that made Babe Ruth’s hats.”
Now, don’t get me wrong; my spirit animal is whatever beast wears the skin that eventually becomes a pair of Alden Shell Cordovan PTB’s. But let’s call a spade a spade here. Times have changed. Maybe not that much, but enough. It’s been a few years, and they were right. Your Thousand Miles still have about 600 miles left in ‘em, and that Barbour jacket could use a fresh coat of wax.
But…are you really gonna wax a jacket? I mean, you’re 27 now. And you are working, like, a lot.
You get home, open a craft brew (don’t even get me started), and before long Googling “how to wax a jacket” sounds like the worst thing in the world. Then the gears start turning. You price a few used Barbour jackets on eBay and (wouldn’t you know it?) that’ll go a long way toward that J. Crew Ludlow Topcoat you need to upgrade your YoPro status. A few clicks and cell phone pics later, and the deed is done. Your finely crafted piece of #menswear history will move on to partially shield the rain from some young buck in Cleveland for year[s] to come.
And thus ends this twisted tale that began with justification and ended with, well, justification. The fact of the matter is that a lot of us aren’t ready to buy “the last pair of boots you’ll ever own.” It’s never a bad idea to buy quality, to buy USA-made, or to buy timeless pieces. With enough time, these purchases usually pay for themselves, but for heaven’s sake sometimes it’s fun to get new things. It’s often an expensive lesson to learn, but hey, at least you went with the jacket and not that tattoo of the dog you and your college roommates bought together because I don’t know why.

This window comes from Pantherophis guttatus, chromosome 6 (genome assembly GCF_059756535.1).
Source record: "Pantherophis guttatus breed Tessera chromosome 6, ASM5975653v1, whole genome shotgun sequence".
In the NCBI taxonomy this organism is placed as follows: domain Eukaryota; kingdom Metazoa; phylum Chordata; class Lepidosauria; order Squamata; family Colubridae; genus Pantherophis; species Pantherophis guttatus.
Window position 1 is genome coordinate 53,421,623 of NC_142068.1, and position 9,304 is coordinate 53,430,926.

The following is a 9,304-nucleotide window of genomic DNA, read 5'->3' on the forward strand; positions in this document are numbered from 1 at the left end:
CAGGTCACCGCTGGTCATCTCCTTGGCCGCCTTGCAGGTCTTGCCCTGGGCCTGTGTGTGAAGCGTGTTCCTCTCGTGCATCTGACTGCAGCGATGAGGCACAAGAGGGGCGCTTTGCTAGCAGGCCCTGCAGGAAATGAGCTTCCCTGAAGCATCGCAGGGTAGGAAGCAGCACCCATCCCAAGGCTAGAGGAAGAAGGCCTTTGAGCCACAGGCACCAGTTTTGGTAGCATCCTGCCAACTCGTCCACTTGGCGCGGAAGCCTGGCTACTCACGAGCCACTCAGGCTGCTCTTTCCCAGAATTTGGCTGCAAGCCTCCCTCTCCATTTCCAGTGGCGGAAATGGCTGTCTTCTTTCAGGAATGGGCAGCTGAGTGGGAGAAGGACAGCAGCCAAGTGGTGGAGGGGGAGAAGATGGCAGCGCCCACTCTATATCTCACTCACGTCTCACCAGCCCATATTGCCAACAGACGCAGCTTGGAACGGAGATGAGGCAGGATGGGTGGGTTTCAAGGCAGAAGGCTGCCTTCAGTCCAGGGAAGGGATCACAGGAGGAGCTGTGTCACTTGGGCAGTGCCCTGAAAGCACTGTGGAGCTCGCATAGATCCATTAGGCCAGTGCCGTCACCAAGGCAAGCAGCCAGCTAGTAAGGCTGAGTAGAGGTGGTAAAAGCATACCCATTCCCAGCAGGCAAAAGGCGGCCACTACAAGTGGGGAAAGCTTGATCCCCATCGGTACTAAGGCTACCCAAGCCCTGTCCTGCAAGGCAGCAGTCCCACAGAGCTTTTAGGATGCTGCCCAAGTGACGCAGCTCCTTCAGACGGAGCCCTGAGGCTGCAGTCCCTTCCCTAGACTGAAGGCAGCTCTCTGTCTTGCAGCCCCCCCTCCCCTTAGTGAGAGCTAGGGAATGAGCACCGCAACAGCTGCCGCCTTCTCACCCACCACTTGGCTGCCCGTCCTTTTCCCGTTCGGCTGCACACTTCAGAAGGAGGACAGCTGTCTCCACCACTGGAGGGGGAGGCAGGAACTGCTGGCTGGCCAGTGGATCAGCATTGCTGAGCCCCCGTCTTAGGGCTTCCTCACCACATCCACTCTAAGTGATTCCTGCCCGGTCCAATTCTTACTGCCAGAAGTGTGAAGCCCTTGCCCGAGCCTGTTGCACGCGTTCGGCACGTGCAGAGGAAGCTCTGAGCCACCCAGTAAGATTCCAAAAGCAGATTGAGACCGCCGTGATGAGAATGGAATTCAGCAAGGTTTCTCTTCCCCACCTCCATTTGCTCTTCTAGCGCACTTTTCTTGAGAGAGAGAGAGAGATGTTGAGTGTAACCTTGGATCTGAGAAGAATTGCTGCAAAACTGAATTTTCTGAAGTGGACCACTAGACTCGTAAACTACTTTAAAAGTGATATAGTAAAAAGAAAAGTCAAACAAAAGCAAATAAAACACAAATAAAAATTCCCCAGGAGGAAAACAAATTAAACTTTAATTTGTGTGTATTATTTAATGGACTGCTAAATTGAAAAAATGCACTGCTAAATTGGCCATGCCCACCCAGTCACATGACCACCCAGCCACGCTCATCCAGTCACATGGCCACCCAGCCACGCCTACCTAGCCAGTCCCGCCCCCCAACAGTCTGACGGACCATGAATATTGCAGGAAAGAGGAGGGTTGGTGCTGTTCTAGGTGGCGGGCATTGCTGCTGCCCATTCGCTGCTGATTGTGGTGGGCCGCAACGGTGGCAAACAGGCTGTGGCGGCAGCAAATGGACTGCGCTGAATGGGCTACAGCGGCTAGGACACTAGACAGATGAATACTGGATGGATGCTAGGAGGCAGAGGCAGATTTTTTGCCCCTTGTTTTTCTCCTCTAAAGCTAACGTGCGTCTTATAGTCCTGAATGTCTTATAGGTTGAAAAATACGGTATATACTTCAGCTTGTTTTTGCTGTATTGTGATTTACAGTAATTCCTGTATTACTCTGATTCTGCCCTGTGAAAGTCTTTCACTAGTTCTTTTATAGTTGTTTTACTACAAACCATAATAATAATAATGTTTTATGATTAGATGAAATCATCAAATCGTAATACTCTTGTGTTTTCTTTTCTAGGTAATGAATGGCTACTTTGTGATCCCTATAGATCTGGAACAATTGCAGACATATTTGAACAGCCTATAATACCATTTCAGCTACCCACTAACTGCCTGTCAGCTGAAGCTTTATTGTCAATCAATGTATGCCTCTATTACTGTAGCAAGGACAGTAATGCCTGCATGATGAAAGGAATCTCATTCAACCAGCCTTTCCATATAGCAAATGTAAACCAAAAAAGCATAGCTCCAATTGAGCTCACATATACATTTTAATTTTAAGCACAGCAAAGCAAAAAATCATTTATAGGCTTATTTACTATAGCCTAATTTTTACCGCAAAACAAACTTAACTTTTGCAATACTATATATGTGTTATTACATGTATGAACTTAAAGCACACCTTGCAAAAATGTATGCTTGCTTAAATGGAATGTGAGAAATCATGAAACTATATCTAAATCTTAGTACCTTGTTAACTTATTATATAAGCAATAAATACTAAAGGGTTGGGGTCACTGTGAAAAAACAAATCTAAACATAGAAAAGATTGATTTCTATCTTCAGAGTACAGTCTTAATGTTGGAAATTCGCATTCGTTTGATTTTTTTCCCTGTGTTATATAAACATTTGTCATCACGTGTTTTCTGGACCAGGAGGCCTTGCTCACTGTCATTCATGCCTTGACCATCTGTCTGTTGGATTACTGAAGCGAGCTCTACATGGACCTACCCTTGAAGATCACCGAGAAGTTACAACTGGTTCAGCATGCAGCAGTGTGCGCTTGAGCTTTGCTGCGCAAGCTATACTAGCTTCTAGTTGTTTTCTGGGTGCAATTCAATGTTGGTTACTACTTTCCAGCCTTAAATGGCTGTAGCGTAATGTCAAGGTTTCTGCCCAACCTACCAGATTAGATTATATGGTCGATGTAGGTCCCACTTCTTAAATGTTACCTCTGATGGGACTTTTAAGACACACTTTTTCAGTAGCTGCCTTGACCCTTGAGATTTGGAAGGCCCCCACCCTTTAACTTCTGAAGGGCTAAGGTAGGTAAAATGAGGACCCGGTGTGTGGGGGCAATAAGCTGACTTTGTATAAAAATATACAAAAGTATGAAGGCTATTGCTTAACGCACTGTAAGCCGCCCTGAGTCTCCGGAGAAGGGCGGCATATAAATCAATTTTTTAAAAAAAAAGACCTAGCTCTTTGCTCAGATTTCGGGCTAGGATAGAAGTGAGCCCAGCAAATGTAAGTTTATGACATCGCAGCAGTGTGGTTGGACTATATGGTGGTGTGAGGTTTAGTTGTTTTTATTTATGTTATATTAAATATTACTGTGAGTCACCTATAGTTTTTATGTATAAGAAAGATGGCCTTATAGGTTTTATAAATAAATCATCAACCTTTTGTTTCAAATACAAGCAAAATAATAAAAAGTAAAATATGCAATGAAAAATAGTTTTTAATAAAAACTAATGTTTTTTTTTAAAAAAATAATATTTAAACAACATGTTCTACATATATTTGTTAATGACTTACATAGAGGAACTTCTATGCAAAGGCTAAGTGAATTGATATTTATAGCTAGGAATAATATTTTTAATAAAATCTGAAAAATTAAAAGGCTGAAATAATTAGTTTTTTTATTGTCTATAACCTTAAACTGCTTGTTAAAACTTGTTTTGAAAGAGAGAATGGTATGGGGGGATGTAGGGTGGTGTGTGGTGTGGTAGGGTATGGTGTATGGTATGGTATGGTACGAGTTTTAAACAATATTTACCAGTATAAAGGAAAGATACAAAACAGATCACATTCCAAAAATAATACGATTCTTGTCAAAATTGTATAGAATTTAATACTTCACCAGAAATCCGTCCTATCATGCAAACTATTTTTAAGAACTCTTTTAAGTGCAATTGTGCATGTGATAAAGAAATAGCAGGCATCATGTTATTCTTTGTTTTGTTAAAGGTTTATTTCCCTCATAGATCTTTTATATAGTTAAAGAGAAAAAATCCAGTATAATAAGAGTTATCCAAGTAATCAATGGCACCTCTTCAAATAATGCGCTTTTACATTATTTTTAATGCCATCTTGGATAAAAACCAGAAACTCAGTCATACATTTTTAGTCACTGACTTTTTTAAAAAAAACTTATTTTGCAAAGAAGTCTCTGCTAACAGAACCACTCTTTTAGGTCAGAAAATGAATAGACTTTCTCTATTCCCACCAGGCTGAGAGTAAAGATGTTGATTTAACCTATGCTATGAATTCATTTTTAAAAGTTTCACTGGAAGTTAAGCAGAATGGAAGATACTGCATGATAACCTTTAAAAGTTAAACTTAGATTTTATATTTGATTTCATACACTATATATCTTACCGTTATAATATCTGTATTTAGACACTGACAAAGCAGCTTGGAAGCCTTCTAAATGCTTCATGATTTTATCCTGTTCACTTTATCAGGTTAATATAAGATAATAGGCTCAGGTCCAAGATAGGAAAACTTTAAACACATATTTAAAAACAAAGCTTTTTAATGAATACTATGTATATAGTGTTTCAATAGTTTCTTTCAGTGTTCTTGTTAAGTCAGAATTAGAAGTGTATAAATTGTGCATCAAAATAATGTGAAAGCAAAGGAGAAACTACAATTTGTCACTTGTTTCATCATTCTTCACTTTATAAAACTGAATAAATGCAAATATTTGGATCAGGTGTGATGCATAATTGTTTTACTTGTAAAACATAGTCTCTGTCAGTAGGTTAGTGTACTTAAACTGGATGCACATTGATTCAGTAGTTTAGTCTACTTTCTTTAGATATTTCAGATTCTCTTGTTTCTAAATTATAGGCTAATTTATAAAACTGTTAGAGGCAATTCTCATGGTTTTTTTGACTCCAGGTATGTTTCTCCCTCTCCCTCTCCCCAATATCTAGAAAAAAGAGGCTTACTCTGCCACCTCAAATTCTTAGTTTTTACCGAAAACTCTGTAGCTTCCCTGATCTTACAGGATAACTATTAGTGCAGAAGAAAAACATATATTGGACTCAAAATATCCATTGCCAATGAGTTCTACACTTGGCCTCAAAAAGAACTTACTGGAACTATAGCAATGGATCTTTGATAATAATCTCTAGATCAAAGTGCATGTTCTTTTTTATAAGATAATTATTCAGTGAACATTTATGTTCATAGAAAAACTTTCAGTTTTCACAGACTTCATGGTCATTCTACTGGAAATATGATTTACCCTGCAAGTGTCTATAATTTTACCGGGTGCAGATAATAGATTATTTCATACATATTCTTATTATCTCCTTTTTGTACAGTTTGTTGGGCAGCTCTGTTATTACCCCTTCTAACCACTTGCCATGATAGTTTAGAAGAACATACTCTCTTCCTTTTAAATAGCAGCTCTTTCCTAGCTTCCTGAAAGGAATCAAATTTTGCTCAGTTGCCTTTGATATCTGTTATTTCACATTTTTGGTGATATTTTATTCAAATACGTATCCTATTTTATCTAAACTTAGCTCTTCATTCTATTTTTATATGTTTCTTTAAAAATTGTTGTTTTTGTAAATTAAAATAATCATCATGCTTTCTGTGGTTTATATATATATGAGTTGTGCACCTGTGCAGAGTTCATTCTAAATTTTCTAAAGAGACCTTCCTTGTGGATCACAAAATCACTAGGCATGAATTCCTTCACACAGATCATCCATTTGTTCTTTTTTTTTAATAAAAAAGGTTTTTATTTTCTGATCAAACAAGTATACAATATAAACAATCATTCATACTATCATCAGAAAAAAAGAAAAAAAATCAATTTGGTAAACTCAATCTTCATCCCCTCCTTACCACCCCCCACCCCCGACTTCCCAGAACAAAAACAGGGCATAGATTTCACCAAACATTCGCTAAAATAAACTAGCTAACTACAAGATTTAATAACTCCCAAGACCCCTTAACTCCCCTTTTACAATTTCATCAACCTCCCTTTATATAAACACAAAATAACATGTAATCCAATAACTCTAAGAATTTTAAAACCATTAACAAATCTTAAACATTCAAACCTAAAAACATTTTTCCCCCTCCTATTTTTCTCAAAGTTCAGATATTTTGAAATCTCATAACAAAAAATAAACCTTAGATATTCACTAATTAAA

Moral of the story: Buy what you can afford, and budget *vomit sound* for both the classic staples and this season’s shiny new toy.
Your New Friend, Confidant, Nemesis,
P.S. I was going to write a post introducing myself, telling you about my fears and hopes and dreams. But then I realized maybe you don’t want to know me like that—not just yet. Alls you need is proof that other people out there are still figuring this out, fruitless investments and all. So here’s to growing up, still being awesome, and Shazamming songs on the radio to stay relevant. I am excited to be here, and thanks for reading :/
Meet our newest contributor, Joe Walker. We could tell you all about him, but we think he does it better. Joe, take it away!
Remember that time someone told you, “College is the best time of your life”? Yeah, they should have said: “College is increasingly difficult, and you will be so busy that you will forget to eat and pay your bills and shower.”
Real talk aside, I really do love college and am grateful to be in school. I’m a fashion design student at Johnson County Community College. Our test questions tend to go something like this: “True OR false: Pink is the ‘it’ color for spring.”
Kidding. Fashion design is actually pretty intense. Most days, you can find me muttering expletives at the sewing machine and trying to draw a straight line with a ruler. I wish I were joking.